Although researchers do not expect the gene therapy to entirely clear HIV from the body, they hope it will create a "functional cure"—in other words, contain the virus to such a powerful extent that people no longer need antiretrovirals.

Virologist David Margolis, who is conducting his own HIV cure studies at the University of North Carolina, Chapel Hill, says many questions remain about the impact of this gene therapy, however. "These data are interesting, and encouraging, but still incomplete," he says. Yet Margolis is "impressed" by the percentage of cells that have the artificially modified CCR5 gene.

Even if this gene therapy proves itself, the cost and technical challenge of the intervention means it likely will have little chance of being used outside of wealthy countries. But Tebas notes that the cost of antiretrovirals also is high and that any calculation would have to balance one against the other.

This report is part of a 12-month Clinical Context series.
By Michael Smith, North American Correspondent, MedPage Today
Published: September 19, 2011
Reviewed by Robert Jasmer, MD; Associate Clinical Professor of Medicine, University of California, San Francisco. Earn CME/CE credit
for reading medical news
Action Points

Note that these studies were published as an abstract and presented at a conference. These data and conclusions should be considered to be preliminary until published in a peer-reviewed journal.

Explain that a gene-based treatment for HIV involving genetically modifying a patient's CD4-positive T cells was safe and well tolerated in two small clinical trials.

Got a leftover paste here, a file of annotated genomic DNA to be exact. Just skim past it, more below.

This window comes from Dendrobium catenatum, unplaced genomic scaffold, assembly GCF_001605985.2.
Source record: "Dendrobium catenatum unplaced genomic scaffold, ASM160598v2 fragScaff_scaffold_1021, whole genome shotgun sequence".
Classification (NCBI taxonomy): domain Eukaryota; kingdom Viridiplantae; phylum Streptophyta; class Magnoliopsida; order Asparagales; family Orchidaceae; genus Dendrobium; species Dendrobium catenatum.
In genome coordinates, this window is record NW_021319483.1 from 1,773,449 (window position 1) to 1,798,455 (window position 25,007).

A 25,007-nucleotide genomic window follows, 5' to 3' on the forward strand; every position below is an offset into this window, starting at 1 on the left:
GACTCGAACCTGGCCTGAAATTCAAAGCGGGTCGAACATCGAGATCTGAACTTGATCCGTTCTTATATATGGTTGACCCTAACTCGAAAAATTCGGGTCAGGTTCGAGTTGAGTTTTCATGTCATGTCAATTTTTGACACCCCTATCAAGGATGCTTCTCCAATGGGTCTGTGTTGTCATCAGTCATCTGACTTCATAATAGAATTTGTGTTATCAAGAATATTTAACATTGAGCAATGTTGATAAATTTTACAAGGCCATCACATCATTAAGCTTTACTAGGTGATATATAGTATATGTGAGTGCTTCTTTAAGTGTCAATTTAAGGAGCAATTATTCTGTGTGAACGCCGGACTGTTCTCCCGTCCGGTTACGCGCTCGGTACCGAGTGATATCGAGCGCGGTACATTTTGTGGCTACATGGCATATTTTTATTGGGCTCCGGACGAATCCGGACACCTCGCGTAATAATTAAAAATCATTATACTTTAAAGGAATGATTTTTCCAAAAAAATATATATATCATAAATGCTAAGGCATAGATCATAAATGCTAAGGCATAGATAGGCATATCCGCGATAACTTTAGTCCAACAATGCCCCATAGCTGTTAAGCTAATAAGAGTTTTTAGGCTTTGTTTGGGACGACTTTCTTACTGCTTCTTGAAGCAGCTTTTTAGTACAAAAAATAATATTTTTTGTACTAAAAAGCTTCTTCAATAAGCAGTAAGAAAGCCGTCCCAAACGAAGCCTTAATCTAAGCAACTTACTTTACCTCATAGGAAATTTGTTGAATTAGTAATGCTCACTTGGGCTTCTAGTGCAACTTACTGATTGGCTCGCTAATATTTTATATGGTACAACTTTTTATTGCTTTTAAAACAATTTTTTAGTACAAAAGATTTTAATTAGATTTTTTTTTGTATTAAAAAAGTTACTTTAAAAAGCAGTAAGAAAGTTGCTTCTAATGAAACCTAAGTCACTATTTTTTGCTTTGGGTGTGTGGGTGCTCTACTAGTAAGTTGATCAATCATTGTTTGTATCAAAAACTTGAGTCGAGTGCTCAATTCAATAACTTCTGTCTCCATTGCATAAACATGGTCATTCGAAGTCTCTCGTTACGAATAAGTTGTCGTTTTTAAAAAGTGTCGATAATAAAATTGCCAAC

Note that the gene therapy resulted in increases in total CD4 counts in both studies.

CHICAGO -- A gene-based treatment for HIV was safe and well tolerated in two small clinical trials, and there are hints that the method is at least a first step toward a so-called "functional cure," researchers said here.

The method involves genetically modifying a patient's CD4-positive T cells -- the target of HIV -- so that they are resistant to the virus, according to Ronald Mitsuyasu, MD, of the University of California Los Angeles, who presented one of the industry-sponsored trials.

"If we can get [patients] to such a level that their own immune system can kick in and control the virus without drugs, that's a win," Mitsuyasu told MedPage Today at the Interscience Conference on Anti-Microbial Agents and Chemotherapy.

In one of the studies, something like that appears to have happened: After an infusion of modified cells, one patient saw his HIV viral load rise and then drop back to undetectable during a planned 12-week drug holiday.

"We never see that in treatment interruptions," Mitsuyasu said.